• Birth/Baptism: 17 Apr. 1898, Horsens Vor Frelser, Nim, Skanderborg, Denmark
  • Emigration/Defection: From Denmark to Canada, about 1 May 1915
  • Military service: In the Canadan army, 1916-1918, Belgium and France
  • Marriage: 2 Mar. 1920, Newcastle, Northumberland, New Brunswick, Canada. Jack married Irene Hilda Robertson [8918] a daughter of Albert H. Robertson [9812] and Jessie Brooks [9813], 20 years old. Jessie was born 8th August 1899, Newcastle, Northumberland, New Brunswick, Canada.
  • Children:
    • A daughter, Irene Jennie Henderson [8919] was born on 27 Sep. 1920 in Newcastle, New Brunswick, Canada
  • Around 1922, he temporarily left his wife and daughter to find work, but for some reason or other he never returned. His whereabouts from then on are unknown.
  • Death: Possibly in California, USA
  • Burial:



  • Christian Emil Fatum [8877] aka Jack Henderson?
  • It’s probably true, but not confirmed that Christian Emil Fatum [8877] changed his name to Jack Henderson in relation to the defection/enrolling in the Canadian Army in 1915-1916.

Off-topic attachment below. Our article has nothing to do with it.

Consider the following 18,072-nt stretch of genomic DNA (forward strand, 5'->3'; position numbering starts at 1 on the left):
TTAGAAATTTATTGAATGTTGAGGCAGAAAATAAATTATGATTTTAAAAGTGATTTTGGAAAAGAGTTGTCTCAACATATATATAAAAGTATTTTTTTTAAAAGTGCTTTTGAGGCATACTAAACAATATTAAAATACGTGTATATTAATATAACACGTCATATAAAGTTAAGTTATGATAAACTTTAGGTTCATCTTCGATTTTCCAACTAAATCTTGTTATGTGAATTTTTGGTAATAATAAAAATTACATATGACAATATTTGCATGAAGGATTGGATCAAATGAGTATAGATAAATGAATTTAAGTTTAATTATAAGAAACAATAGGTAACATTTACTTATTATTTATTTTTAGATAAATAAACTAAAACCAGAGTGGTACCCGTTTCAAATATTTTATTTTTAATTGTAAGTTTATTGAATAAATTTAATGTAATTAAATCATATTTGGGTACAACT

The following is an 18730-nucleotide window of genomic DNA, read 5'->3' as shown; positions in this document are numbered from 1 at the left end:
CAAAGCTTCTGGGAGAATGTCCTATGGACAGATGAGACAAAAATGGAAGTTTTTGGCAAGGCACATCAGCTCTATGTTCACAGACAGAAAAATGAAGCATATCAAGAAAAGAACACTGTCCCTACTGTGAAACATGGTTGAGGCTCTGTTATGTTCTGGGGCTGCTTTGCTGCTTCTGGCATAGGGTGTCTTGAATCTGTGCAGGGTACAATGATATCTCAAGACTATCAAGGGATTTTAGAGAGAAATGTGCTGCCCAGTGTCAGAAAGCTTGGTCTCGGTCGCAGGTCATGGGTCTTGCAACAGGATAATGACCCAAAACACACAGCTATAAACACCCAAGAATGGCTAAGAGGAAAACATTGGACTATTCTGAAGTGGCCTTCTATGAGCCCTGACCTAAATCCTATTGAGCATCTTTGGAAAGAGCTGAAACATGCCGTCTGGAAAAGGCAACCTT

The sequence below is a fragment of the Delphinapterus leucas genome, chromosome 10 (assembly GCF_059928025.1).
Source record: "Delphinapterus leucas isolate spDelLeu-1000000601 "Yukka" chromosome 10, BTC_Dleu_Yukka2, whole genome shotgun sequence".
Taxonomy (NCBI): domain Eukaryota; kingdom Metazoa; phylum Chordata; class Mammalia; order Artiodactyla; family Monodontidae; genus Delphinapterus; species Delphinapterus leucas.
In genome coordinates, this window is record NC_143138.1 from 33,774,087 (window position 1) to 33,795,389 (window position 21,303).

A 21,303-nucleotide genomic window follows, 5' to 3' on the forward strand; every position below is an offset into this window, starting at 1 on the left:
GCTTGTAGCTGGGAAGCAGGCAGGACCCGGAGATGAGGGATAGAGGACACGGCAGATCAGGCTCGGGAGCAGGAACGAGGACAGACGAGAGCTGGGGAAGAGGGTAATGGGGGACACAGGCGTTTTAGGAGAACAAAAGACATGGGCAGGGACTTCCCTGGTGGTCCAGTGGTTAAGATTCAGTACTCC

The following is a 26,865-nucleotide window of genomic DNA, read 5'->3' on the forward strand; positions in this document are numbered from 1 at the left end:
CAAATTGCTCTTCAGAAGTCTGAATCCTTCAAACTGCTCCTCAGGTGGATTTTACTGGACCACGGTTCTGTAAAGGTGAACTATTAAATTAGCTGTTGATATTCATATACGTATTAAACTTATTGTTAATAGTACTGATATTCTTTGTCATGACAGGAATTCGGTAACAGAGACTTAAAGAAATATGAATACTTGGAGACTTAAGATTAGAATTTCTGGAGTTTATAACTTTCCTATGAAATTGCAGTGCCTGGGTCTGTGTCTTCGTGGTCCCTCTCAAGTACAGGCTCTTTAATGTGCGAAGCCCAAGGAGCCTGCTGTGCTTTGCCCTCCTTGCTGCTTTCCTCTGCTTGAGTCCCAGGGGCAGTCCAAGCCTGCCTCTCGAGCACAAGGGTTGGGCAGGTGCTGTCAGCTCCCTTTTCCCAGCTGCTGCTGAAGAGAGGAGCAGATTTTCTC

• No official documents support the assumption, but there are several facts hinting to it as true:
  1. Christian Emil left Copenhagen for good around 1.st of May 1915. He was a sailor (machinist), and may have sailed Newcastle, New Brunswick, Canada, a smaller harbor with export of paper pulp to Europe, where he may have jumped ship, but he may simply have emigrated. 
  2. Christian Emil left no trace in Denmark after 1915.
  3. Challenges with his family may have played a role.
  4. His birthday and -place fits Jack Henderson’s military records, except for the fact that Christian Emil was born on 18. Mar. 1898, and in “The Canadian Great War Project” it says that Jack Henderson was born on 13. Mar. 1897 (enlistment record says 18 Mar, 1897). He left Copenhagen around 1. May 1915, and arrived in Canada some weeks later, where he enlisted in the Canadian Army on the 20 Dec 1915. Being only 17 years of age, he must have “cheated” himself a year older, as the required age for enlisting was 18 years of age. This is the hypothesis we have chosen to stick with.